President of Ukraine Volodymyr Zelenskyy met with British Secretary of State for Defense Grant Shapps in Kyiv on March 7, 2024. Among other things, they discussed the establishment of joint weapons production.

The Telegraph reported in February 2023 that senior British defense industry officials were discussing the possibility of arms production in Ukraine. British managers visited Ukraine to establish joint ventures that would produce weapons and equipment under license.

London also sent Kyiv more than 30 pallets of parts, including anti-mine equipment, over a million rounds of small arms ammunition, 20 Viking armored amphibious vehicles, and over 4,000 items of military clothing.

Shapps added that in 2024, the total amount of aid provided to Ukraine from the U.K. will be worth 3 billion pounds (around $3,8 billion).

“We are committed to reaching 2.5% of GDP on Defense by 2030, and this is the first down payment,” Shapps said.

The U.K. has consistently voiced strong support for Ukraine, alongside the U.S. and Germany.

The country has pledged 12.5 billion pounds ($15.6 billion) in support to Ukraine since February 2022, of which 7.6 billion pounds ($9.5 billion) is for military assistance.

ALSO READ-ICC probing Ukraine, Gaza war crimes defies threats

Categories
-Top News Business UK News

Businessman Gopichand Hinduja tops UK’s new rich list

Gopichand Hinduja, who is also called GP, was born in 1940 in India and also leads Hinduja Automotive Ltd…reports Asian Lite News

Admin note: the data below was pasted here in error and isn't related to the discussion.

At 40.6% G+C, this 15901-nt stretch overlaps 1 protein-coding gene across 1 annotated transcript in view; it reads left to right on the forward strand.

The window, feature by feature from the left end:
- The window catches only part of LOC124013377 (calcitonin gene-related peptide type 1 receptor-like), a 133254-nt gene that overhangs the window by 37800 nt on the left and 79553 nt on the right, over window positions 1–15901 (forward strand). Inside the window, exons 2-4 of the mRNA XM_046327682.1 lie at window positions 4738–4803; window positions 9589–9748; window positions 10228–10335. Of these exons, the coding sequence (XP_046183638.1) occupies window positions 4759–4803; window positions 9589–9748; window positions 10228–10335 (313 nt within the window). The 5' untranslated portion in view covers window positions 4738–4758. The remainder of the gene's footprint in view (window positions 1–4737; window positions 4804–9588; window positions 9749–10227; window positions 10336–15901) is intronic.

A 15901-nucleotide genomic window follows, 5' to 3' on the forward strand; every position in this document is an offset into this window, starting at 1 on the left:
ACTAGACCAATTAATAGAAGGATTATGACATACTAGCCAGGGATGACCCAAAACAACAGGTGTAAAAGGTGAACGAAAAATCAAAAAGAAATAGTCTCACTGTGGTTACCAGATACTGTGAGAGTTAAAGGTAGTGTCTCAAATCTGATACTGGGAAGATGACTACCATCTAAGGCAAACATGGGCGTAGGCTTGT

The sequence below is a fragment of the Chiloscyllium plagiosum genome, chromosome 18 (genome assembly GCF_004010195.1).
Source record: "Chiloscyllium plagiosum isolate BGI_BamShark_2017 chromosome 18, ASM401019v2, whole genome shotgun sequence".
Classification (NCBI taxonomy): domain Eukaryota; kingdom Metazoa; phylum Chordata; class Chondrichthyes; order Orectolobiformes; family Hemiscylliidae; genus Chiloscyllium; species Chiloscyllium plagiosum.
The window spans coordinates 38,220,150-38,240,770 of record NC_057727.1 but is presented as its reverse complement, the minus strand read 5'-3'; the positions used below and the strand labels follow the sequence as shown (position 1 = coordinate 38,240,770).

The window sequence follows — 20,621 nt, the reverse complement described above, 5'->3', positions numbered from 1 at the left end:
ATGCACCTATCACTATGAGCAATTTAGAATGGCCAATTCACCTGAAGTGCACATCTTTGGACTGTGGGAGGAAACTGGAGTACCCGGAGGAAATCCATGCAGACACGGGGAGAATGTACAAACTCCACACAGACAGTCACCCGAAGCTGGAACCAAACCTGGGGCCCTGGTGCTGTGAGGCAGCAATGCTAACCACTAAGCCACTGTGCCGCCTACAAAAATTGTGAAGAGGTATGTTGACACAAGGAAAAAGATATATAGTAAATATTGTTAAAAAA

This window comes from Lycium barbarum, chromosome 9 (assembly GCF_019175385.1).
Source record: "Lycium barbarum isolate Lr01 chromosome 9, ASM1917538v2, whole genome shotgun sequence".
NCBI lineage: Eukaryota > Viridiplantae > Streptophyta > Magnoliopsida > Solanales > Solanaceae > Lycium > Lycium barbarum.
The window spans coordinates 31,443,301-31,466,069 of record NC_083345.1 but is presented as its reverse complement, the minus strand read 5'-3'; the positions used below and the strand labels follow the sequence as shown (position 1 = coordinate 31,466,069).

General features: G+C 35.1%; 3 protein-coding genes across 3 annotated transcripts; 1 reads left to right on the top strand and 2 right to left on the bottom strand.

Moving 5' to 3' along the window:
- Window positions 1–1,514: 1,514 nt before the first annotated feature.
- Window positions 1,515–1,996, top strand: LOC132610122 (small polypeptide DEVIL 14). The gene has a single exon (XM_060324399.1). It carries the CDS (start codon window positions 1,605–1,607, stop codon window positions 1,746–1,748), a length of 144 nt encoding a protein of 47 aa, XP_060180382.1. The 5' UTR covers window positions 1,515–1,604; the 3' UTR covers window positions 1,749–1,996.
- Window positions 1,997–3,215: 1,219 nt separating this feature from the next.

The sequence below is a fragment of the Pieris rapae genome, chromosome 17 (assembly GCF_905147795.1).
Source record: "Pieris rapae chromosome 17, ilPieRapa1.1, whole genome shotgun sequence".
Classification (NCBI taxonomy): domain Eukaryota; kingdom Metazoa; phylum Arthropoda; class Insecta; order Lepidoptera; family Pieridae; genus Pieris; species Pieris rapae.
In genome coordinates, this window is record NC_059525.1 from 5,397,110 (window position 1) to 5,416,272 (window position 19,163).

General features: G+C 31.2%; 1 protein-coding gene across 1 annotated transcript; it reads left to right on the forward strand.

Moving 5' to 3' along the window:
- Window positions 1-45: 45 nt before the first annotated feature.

Gopichand Hinduja, chairperson of the Hinduja Group, has once again emerged as the richest individual in the United Kingdom, according to the UK Sunday Times Rich List. This is the sixth consecutive year when the Hinduja Family has topped the list.

According to the list, Hinduja’s net worth is currently around £37.196 billion. In 2024 alone, it rose by £2.196 billion.

Hinduja is followed by businessman Leonard Blavatnik and David and Simon Reuben and family on the list. They had a net worth of £29.24 billion and £24.97 billion respectively.

Another Indian who featured in the top 10 rankings on the list was Lakshmi Mittal and family with a net worth of £14.92 billion, on the 8th spot.

Mittal, also known as “Steel King” is the executive chairman of ArcelorMittal, the world’s second largest steelmaking company. He is also the chairman of stainless steel manufacturer Aperam. He was born in Rajgarh, Rajasthan.

Gopichand Hinduja, who is also called GP, was born in 1940 in India and also leads Hinduja Automotive Ltd.

He took over as the chairman of the group last year when his brother Srichand Hinduja died of Dementia. Gopichand graduated from Mumbai’s Jain Hind College in 1959 and also holds an honorary Doctorate of Law from the University of Westminster.

Gopichand also has an honorary Doctorate of Economics from the Richmond College, London.

The Hinduja family business was initially set up by Parmanand Hinduja, Gopichand’s father, in 1914. Gopichand took the business, which was primarily a trading company, and transformed it into the multi-billion dollar conglomerate that it is now.

After Srichand’s death, a family feud surfaced in the company for its control. Srichand’s children said their family was being sidelined. Clearer details of the division are yet to emerge from the family. Its business is currently collectively owned by all four brothers – Srichand’s family, Gopichand, Prakash, and Ashok.

Akshata Murty is richer than King Charles